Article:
Moviedrome Mondays: Jabberwocky (1977)

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I will post a youtube video link to Moviedrome presenter Alex Cox’s intro to former Monty Python animator/member Terry Gilliam’s first solo outing as a director in 1977 entitled Jabberwocky at the end of this blog entry. Terry Gilliam’s first film as a director was with Terry Jones two years earlier with 1975’s Monty Python and the Holy Grail. You can read his transcript here. The episode’s original airdate was May 14, 1989 (read here). I can’t really tell what Cox thinks of the film since his intro consists only of his recitation of legendary British children’s author Lewis Carroll’s (1832-1898) nonsensical poem of the same name that first appeared in his 1871 novel Through the Looking Glass (read here, here and here). As for myself, compared to Holy Grail, Jabberwocky is only half as funny as it should be. Nevertheless, as a whole, it is very creative for a fantasy comedy shot on a tiny budget and as with Holy Grail, Jabberwocky contains a fair share of gory sequences welcomely played for comedic effect. If any of you readers are interested in reading my list of my favorite Terry Gilliam films, read here.

Here is a youtube video link to Alex Cox’s Moviedrome intro to Jabberwocky


Here is a youtube video link to the film’s original theatrical trailer

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Over at Cindy’s Blog Today

I am collaborating with blogger Cindy Bruchman today (cindybruchman.com) on one of her L13FC blog entries. This one is entitled L13FC: Director Robert Altman (read here). If any of you readers are interested, please click on that second link and read what me and Cindy have to say regarding our favorite Robert Altman films. Enjoy 🙂

Moviedrome Mondays: The Man with the X-Ray Eyes (1963)

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At the end of this blog entry, I will post a youtube video link to both Moviedrome presenter Alex Cox’s intro to legendary cult filmmaker and producer Roger Corman’s 1963 science-fiction horror thriller X: The Man with the X-Ray Eyes and another for the obligatory theatrical trailer. As usual, you can also read Cox’s transcript here. The episode’s original airdate was May 7, 1989 (read here). As with a lot of Corman’s work in the science-fiction genre, this one is entertaining and subtly intelligent as well. I also appreciate that Cox mentioned that surreal opening shot (read here). Interesting piece of trivia for my readers: X: The Man with the X-Ray Eyes served as the first episode in season 2 of Moviedrome (read here). If any of you readers are interested in reading my list of my favorite Roger Corman films (in which he served as director), read here.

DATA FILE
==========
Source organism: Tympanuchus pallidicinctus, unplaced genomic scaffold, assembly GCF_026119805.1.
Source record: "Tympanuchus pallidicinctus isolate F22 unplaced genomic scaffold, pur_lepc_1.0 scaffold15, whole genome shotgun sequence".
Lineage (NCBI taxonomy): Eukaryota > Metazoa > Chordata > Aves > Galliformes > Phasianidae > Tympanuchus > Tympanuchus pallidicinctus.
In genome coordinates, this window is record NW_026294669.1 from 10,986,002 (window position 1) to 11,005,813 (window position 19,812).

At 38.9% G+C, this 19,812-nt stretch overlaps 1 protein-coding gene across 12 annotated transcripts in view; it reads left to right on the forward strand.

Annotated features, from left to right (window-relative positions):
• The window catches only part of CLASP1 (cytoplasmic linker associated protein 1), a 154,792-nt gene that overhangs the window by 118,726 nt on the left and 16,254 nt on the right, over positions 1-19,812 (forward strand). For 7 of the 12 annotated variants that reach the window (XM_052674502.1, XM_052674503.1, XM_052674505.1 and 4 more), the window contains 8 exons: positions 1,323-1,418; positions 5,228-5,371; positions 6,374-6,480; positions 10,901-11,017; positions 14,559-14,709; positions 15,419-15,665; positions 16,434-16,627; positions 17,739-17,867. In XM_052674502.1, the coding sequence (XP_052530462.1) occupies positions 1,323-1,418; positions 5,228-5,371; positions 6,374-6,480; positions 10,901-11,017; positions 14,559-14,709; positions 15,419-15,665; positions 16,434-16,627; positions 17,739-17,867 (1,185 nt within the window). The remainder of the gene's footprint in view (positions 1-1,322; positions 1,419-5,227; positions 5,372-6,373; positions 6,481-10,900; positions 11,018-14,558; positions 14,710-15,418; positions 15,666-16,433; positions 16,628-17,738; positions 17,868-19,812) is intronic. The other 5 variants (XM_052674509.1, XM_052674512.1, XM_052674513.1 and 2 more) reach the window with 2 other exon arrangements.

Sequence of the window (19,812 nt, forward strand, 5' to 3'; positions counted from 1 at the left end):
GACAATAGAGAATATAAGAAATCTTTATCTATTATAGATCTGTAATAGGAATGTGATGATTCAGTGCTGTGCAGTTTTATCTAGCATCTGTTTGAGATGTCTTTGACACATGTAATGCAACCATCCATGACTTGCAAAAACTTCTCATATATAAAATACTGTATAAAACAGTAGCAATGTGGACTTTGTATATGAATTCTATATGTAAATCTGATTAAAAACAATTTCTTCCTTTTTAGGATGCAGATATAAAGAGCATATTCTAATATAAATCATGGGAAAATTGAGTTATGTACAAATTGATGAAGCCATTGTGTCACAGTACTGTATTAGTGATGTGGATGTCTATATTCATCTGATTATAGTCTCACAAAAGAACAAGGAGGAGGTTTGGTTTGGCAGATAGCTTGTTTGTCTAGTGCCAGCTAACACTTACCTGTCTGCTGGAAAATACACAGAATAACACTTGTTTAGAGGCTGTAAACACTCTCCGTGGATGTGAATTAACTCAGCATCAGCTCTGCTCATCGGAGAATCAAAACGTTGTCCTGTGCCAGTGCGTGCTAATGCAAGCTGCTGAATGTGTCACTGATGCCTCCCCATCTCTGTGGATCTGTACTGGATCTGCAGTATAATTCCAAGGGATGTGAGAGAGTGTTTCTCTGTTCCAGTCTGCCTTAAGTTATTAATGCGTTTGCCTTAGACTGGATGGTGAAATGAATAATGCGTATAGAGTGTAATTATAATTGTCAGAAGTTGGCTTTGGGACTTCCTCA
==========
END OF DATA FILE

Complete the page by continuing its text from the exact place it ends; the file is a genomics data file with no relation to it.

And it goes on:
Here is a youtube video link to Alex Cox’s Moviedrome intro to X: The Man with the X-Ray Eyes


Here is a youtube video link to the film’s original theatrical trailer

Moviedrome Mondays: One-Eyed Jacks (1961)

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I could not find a youtube video link of Moviedrome host Alex Cox introducing Marlon Brando’s only film as director entitled One-Eyed Jacks (1961), so all of you readers will have to make due with his intro transcript (read here). This episode’s original airdate was September 4, 1988 and it was the last one for season 1 of Moviedrome (read here and here). No need for me to recap everything Cox says about this film, other than his implication that it is a great film. Equally interesting is the film’s production history (click on the link to the film’s title).

Here is a youtube video link to the film’s original theatrical trailer

 

Moviedrome Mondays: The Good, the Bad and the Ugly (1966)

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At the end of this blog entry, readers will find a youtube video link of Moviedrome presenter Alex Cox introducing director Sergio Leone’s 1966 iconic spaghetti western The Good, the Bad and the Ugly. At the same time, they can also read the transcript (read here). The episode’s original airdate was August 28, 1988 (read here). Though he considers it to be one of his favorite spaghetti westerns (read here), I think he may have changed his mind later because in an interview promoting his book about the subgenre (10,000 Ways to Die), he gives off the vibe that it has not aged well (read here). As for myself, I love the film, even though I rank it lower than it’s two predecessors – A Fistful of Dollars and For a Few Dollars More. If any of you readers are interested in reading my list of my favorite Sergio Leone films, read here.

Here is a youtube video link of Alex Cox’s Moviedrome intro to The Good, the Bad and the Ugly.


Here is a a youtube video link to the film’s US trailer

Moviedrome Mondays: The Man Who Fell to Earth (1976)